This court has consistently held that proof of a witness' out-of-court statements which corroborate the witness' trial testimony are inadmissible. An exception is recognized when the offer is made to rebut charges of recent fabrication or improper motive. (E.g., People v. Emerson (1983), 97 Ill.2d 487, 501; People v. Clark (1972), 52 Ill.2d 374, 389; Lyon v. Oliver (1925), 316 Ill. 292, 303.) In the case at bar, the court notes that defendant's charges of recent fabrication and improper motive are inherent in his contesting this paternity action. It thus concludes that the exception applies to allow the birth certificate into evidence. I disagree.

The exception relied upon only applies in cases where the corroborating statement was made "when the motive did not exist or before the effect of the account could be foreseen." (Lyon v. Oliver (1925), 316 Ill. 292, 303.) Our cases illustrate this principle. In People v. Clark (1972), 52 Ill.2d 374, an alibi witness testified that the defendant was at her house at the time of the killing. However, the trial judge did not permit her to testify that she had told police the same story several weeks after the killing. This court held that references to the prior consistent statement were properly excluded. The statement was made to police well after the killing and after eyewitnesses had identified the defendant in a lineup. The testimony could not come in under the exception for rebuttal of a recent fabrication charge because "[e]very motive for fabricating a false statement existed [when she told her story to police] that existed at the time of the trial." (People v. Clark (1972), 52 Ill.2d 374, 389.) Also, in People v. Emerson (1983), 97 Ill.2d 487, a State's witness had borrowed $5,000 from defendant several years before the alleged crime and had repeatedly refused to repay the money. When this witness testified to defendant's guilt, his credibility was attacked with a claim that the unpaid debt gave rise to an improper motive. To bolster his own veracity, the witness testified that he had identified the defendant to police immediately after the alleged crime. We held that this prior consistent statement was improperly admitted. Because of the long-standing $5,000 debt, this witness had the same motive for falsely identifying defendant immediately after the crime that he had when he testified at trial. (People v. Emerson (1983), 97 Ill.2d 487, 499-501.) See also People v. Powell (1973), 53 Ill.2d 465, 474-75.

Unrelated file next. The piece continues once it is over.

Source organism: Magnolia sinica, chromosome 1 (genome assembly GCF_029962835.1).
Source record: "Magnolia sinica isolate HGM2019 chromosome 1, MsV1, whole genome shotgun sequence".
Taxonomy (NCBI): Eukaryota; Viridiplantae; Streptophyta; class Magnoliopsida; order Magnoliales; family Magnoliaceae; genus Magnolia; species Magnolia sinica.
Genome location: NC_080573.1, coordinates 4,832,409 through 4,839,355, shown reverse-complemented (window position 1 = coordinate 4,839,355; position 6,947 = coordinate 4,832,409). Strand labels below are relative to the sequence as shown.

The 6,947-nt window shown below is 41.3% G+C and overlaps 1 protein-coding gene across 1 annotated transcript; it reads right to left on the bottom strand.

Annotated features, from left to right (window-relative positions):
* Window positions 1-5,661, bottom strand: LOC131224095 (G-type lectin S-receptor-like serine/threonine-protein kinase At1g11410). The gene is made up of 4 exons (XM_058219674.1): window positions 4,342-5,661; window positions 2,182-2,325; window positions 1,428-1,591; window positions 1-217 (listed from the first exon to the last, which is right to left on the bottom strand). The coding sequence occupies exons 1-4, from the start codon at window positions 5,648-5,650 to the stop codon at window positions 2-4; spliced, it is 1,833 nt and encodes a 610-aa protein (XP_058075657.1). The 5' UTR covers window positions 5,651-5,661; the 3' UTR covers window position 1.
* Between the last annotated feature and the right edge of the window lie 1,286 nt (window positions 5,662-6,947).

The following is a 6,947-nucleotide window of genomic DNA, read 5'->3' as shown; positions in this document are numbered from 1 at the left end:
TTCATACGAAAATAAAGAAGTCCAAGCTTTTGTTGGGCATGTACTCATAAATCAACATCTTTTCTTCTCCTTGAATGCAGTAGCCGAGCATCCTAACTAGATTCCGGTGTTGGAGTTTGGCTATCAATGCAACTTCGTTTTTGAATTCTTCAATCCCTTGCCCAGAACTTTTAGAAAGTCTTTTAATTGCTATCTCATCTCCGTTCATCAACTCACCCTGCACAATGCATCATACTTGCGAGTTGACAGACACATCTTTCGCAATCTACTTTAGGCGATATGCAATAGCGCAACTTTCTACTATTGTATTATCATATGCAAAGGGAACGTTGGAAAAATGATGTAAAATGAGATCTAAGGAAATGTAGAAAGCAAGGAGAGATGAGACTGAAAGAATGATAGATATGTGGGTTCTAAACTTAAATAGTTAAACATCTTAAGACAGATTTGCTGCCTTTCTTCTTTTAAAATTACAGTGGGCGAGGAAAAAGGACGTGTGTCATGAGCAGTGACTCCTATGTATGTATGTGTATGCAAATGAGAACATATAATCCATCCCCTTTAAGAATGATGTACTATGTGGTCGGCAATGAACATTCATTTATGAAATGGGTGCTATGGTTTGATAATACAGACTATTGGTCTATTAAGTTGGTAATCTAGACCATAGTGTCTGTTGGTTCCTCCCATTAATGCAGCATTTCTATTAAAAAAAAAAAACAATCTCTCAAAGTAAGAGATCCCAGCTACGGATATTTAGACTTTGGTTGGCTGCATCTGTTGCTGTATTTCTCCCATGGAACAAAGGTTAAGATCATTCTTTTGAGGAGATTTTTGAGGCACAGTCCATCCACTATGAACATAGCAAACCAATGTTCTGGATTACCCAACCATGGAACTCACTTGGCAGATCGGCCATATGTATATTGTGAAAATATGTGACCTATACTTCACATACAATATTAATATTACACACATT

As with the statements barred in Clark and Emerson, the birth certificate in the case at bar falls within the general rule against prior consistent statements, rather than within the exception. If plaintiff in fact testified falsely, her motive — to identify the child's father — arose when she learned that she was pregnant. Indeed, both parties testified that shortly after she learned of the pregnancy, plaintiff told defendant that he was the father.

Under these circumstances, plaintiff should be prevented from using her own statements on the birth certificate as an apparent documentation of the veracity of her trial testimony. By allowing its admission, the court sanctions the precise self-serving tactic that our cases have repeatedly barred.

It is in this respect that I think the court has misapplied the law of prior consistent statements. On this basis, as well as the hearsay ground discussed earlier, I would affirm the trial court's exclusion of the birth certificate.